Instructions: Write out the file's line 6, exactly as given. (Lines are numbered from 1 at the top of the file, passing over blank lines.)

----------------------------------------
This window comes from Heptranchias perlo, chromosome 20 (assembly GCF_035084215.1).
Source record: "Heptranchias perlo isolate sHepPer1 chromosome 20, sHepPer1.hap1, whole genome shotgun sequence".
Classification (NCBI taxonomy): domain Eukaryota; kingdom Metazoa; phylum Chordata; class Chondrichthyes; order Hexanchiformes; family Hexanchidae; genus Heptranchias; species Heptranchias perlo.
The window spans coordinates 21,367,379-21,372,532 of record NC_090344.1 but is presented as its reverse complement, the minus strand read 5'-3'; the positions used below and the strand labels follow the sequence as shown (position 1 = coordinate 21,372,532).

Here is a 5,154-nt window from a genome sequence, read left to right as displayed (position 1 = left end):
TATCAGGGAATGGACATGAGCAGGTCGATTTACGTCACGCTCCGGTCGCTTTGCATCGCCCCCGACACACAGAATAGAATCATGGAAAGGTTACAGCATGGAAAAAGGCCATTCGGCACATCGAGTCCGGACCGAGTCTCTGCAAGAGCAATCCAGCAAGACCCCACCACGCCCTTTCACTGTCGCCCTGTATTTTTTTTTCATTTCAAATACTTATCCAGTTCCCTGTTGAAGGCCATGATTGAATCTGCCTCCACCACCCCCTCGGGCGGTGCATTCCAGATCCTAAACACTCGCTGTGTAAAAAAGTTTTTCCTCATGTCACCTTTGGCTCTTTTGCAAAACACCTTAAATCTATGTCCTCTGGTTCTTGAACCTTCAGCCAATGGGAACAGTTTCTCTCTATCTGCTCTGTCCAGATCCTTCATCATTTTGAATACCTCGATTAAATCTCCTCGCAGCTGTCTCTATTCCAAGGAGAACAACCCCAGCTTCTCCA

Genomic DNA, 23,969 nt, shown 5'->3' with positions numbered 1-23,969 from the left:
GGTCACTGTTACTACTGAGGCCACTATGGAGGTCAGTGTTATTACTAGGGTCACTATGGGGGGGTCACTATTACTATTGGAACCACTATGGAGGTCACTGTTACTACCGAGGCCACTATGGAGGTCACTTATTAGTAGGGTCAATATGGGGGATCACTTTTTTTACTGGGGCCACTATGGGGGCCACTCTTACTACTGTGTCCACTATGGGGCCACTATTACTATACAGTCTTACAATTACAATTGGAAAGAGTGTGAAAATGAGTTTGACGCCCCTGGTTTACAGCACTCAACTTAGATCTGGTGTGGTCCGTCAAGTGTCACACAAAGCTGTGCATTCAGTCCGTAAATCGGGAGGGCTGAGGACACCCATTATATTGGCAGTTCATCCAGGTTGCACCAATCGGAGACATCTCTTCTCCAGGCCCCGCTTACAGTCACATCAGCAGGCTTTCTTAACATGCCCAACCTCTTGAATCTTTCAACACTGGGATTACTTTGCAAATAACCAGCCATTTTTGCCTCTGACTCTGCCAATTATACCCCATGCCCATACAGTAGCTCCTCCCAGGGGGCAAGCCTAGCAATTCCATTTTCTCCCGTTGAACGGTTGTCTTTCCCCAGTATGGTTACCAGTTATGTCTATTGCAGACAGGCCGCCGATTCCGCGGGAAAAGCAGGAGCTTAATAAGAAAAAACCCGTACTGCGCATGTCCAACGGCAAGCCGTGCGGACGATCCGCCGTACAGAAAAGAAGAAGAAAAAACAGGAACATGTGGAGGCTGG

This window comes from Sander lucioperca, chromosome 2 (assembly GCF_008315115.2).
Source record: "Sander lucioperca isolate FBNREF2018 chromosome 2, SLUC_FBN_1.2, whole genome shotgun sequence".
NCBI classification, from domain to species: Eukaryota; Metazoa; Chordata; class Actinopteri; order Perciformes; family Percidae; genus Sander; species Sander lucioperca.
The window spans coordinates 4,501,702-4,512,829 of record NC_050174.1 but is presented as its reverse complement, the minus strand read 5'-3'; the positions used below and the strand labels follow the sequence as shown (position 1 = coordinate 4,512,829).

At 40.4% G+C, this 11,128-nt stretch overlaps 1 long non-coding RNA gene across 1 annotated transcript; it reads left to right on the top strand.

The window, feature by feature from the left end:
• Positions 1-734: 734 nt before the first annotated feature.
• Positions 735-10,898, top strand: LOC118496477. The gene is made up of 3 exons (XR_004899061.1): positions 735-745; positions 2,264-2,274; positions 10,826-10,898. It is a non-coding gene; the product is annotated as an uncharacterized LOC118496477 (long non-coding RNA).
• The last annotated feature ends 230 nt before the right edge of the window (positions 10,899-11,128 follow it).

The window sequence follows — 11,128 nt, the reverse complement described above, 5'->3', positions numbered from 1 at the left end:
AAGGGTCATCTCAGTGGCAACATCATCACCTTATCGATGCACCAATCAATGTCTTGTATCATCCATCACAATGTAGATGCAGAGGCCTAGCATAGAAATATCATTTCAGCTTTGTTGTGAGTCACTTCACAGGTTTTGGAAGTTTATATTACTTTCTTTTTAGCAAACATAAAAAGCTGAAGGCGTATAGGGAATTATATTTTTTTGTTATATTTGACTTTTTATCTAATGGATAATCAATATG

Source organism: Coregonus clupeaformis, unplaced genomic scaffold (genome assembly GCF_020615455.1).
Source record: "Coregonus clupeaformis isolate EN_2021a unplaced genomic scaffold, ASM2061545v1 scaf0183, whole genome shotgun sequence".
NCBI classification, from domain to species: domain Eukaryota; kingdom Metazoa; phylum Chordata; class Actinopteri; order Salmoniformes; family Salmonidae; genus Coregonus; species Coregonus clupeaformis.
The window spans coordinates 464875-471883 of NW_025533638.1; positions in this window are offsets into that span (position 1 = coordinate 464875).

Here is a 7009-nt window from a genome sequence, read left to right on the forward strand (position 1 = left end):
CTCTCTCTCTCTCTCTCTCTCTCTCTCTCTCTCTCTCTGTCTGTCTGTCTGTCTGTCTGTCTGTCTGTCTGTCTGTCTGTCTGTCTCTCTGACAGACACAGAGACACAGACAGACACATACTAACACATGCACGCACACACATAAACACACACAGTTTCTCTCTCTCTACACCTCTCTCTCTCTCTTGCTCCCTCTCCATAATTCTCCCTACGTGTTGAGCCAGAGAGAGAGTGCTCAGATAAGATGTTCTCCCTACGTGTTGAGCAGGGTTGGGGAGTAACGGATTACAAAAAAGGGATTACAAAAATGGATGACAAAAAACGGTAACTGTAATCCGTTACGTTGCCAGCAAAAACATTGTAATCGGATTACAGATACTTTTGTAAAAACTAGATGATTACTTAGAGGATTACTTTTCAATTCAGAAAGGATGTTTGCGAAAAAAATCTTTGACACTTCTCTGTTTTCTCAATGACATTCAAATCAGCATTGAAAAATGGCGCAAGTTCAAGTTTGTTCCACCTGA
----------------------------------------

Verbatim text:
TATCAGGGAATGGACATGAGCAGGTCGATTTACGTCACGCTCCGGTCGCTTTGCATCGCCCCCGACACACAGAATAGAATCATGGAAAGGTTACAGCATGGAAAAAGGCCATTCGGCACATCGAGTCCGGACCGAGTCTCTGCAAGAGCAATCCAGCAAGACCCCACCACGCCCTTTCACTGTCGCCCTGTATTTTTTTTTCATTTCAAATACTTATCCAGTTCCCTGTTGAAGGCCATGATTGAATCTGCCTCCACCACCCCCTCGGGCGGTGCATTCCAGATCCTAAACACTCGCTGTGTAAAAAAGTTTTTCCTCATGTCACCTTTGGCTCTTTTGCAAAACACCTTAAATCTATGTCCTCTGGTTCTTGAACCTTCAGCCAATGGGAACAGTTTCTCTCTATCTGCTCTGTCCAGATCCTTCATCATTTTGAATACCTCGATTAAATCTCCTCGCAGCTGTCTCTATTCCAAGGAGAACAACCCCAGCTTCTCCA